- In KBJNL, the stipulated period of 60 days was not provided for 8 works and in respect of other 3 works, the stipulated period of 30 days was not provided.
- In KNNL, the stipulated period of 60 days was not allowed in respect of all the selected works.
- Further, audit scrutiny also revealed that none of the companies had adopted the Standard Tender Document as prescribed by the Government of Karnataka.
The first issue that arises is that there is specific reason for assigning these time periods, these are being overturned in practice. Secondly, why do these agencies keep repeating the violations of these norms? Is it simply urgency every time as they claim or is this indication of deeper malaise? When we connect this with the continued gap in achievement of irrigation targets, it raises the question if there is much deeper & bigger corruption? Do we need more transparent, accountable, participatory governance norms? Unfortunately the CAG reports or the following actions do not go into these questions.
Responding to these audit observations, Karnataka government stated in a reply dated November 2014 that “due to urgency of work, the time limit prescribed could not be adhered to and this had approval of highest authorities”. The CAG audit report after quoting this reply states that “the reply is not acceptable as approval of higher authorities had not been obtained for the short term tender”. Should CAG have gone beyond stating the obvious?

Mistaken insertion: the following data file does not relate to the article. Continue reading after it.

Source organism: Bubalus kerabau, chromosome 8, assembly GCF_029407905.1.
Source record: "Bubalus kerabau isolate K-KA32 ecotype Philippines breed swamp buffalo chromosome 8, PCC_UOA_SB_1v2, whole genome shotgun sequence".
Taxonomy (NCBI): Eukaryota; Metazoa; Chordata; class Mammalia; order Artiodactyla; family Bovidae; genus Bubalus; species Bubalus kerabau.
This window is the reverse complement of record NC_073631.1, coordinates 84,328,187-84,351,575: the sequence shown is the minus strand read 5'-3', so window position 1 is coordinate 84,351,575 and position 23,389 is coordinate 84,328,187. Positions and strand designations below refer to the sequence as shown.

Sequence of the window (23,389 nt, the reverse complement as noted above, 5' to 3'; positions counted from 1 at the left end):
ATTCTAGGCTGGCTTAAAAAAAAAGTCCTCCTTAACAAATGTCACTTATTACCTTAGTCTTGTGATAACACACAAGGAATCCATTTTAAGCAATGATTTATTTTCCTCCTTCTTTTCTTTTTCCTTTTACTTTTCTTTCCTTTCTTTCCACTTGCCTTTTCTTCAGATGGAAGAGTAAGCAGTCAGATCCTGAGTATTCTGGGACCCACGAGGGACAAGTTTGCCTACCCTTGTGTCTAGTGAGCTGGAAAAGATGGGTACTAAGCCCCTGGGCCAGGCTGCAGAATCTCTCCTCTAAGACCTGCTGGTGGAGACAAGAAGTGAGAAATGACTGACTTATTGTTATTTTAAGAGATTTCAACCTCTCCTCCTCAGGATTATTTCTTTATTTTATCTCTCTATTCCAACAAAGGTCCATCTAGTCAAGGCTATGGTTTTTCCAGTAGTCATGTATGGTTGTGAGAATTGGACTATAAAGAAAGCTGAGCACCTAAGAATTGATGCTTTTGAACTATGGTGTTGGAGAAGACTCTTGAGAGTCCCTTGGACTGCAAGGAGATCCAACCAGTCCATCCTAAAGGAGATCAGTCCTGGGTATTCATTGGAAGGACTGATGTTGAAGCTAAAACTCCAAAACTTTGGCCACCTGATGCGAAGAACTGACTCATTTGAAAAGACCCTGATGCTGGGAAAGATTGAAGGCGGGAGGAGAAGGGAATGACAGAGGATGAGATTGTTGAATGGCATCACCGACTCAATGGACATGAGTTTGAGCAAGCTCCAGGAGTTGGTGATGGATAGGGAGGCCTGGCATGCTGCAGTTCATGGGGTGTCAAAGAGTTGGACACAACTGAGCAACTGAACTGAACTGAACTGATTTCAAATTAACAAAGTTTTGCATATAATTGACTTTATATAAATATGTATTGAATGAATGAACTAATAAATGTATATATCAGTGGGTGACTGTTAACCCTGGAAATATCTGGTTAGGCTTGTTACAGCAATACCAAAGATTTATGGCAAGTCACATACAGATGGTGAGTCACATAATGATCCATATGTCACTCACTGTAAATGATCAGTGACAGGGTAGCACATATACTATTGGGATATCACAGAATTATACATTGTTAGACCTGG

Audit scrutiny also pointed out at two instances in projects by KNNL where process of acquisition of land was taken up after the works were awarded. KNNL had prepared the estimates for the construction of minor canal under Kamatagi distributary in December 2005 and went ahead with inviting tenders in January 2006 and awarded the work contract in the same month to a contractor with the stipulation to finish the work in four months. However, the land acquisition for this project was not initiated and audit scrutiny revealed that even the Section 4 (1) and 6 (1) notifications under the Land Acquisition Act were issues in April 2006/September 2009 and August 2007/ May 2010 respectively. The land compensation award to land owners was issued only in July 2009/ June 2010. In another instance, the work contact was awarded even as the authorities were aware that compensation under land acquisition act was not granted to landowners.